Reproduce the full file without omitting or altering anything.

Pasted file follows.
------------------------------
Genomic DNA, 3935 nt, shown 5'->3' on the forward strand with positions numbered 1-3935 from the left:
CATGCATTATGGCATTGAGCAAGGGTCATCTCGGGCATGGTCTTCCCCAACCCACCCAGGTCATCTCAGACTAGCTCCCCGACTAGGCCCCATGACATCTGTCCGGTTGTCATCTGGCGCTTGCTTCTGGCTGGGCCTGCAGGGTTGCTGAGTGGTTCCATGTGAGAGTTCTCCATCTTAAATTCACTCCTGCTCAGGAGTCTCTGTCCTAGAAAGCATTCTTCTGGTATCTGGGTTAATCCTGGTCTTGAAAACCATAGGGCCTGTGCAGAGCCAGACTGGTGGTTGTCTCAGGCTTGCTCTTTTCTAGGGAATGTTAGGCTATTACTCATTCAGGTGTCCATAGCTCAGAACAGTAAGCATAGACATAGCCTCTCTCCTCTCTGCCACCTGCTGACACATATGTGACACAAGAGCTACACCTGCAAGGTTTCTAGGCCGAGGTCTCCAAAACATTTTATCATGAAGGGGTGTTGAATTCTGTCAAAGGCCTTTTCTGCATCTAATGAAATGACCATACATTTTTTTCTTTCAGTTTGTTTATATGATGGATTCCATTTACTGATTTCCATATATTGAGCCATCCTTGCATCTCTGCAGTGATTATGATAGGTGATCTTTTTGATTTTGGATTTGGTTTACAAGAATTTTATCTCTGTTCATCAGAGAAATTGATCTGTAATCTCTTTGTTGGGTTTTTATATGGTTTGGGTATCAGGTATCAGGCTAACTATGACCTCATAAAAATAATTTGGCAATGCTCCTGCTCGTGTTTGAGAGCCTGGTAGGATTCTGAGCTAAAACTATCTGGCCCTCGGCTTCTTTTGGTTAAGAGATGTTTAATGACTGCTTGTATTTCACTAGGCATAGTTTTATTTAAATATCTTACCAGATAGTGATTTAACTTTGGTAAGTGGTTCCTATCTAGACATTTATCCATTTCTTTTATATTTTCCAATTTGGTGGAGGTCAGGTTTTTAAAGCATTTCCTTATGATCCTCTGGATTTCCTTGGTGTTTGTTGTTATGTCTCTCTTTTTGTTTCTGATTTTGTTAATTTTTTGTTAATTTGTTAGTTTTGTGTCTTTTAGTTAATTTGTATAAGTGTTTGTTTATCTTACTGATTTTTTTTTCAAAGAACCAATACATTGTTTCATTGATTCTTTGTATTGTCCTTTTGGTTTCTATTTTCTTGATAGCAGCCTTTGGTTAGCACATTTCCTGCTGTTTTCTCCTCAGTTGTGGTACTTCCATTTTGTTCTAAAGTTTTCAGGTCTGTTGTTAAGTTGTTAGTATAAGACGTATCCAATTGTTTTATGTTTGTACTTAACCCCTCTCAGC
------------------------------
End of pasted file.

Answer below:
Genomic DNA, 3935 nt, shown 5'->3' on the forward strand with positions numbered 1-3935 from the left:
CATGCATTATGGCATTGAGCAAGGGTCATCTCGGGCATGGTCTTCCCCAACCCACCCAGGTCATCTCAGACTAGCTCCCCGACTAGGCCCCATGACATCTGTCCGGTTGTCATCTGGCGCTTGCTTCTGGCTGGGCCTGCAGGGTTGCTGAGTGGTTCCATGTGAGAGTTCTCCATCTTAAATTCACTCCTGCTCAGGAGTCTCTGTCCTAGAAAGCATTCTTCTGGTATCTGGGTTAATCCTGGTCTTGAAAACCATAGGGCCTGTGCAGAGCCAGACTGGTGGTTGTCTCAGGCTTGCTCTTTTCTAGGGAATGTTAGGCTATTACTCATTCAGGTGTCCATAGCTCAGAACAGTAAGCATAGACATAGCCTCTCTCCTCTCTGCCACCTGCTGACACATATGTGACACAAGAGCTACACCTGCAAGGTTTCTAGGCCGAGGTCTCCAAAACATTTTATCATGAAGGGGTGTTGAATTCTGTCAAAGGCCTTTTCTGCATCTAATGAAATGACCATACATTTTTTTCTTTCAGTTTGTTTATATGATGGATTCCATTTACTGATTTCCATATATTGAGCCATCCTTGCATCTCTGCAGTGATTATGATAGGTGATCTTTTTGATTTTGGATTTGGTTTACAAGAATTTTATCTCTGTTCATCAGAGAAATTGATCTGTAATCTCTTTGTTGGGTTTTTATATGGTTTGGGTATCAGGTATCAGGCTAACTATGACCTCATAAAAATAATTTGGCAATGCTCCTGCTCGTGTTTGAGAGCCTGGTAGGATTCTGAGCTAAAACTATCTGGCCCTCGGCTTCTTTTGGTTAAGAGATGTTTAATGACTGCTTGTATTTCACTAGGCATAGTTTTATTTAAATATCTTACCAGATAGTGATTTAACTTTGGTAAGTGGTTCCTATCTAGACATTTATCCATTTCTTTTATATTTTCCAATTTGGTGGAGGTCAGGTTTTTAAAGCATTTCCTTATGATCCTCTGGATTTCCTTGGTGTTTGTTGTTATGTCTCTCTTTTTGTTTCTGATTTTGTTAATTTTTTGTTAATTTGTTAGTTTTGTGTCTTTTAGTTAATTTGTATAAGTGTTTGTTTATCTTACTGATTTTTTTTTCAAAGAACCAATACATTGTTTCATTGATTCTTTGTATTGTCCTTTTGGTTTCTATTTTCTTGATAGCAGCCTTTGGTTAGCACATTTCCTGCTGTTTTCTCCTCAGTTGTGGTACTTCCATTTTGTTCTAAAGTTTTCAGGTCTGTTGTTAAGTTGTTAGTATAAGACGTATCCAATTGTTTTATGTTTGTACTTAACCCCTCTCAGC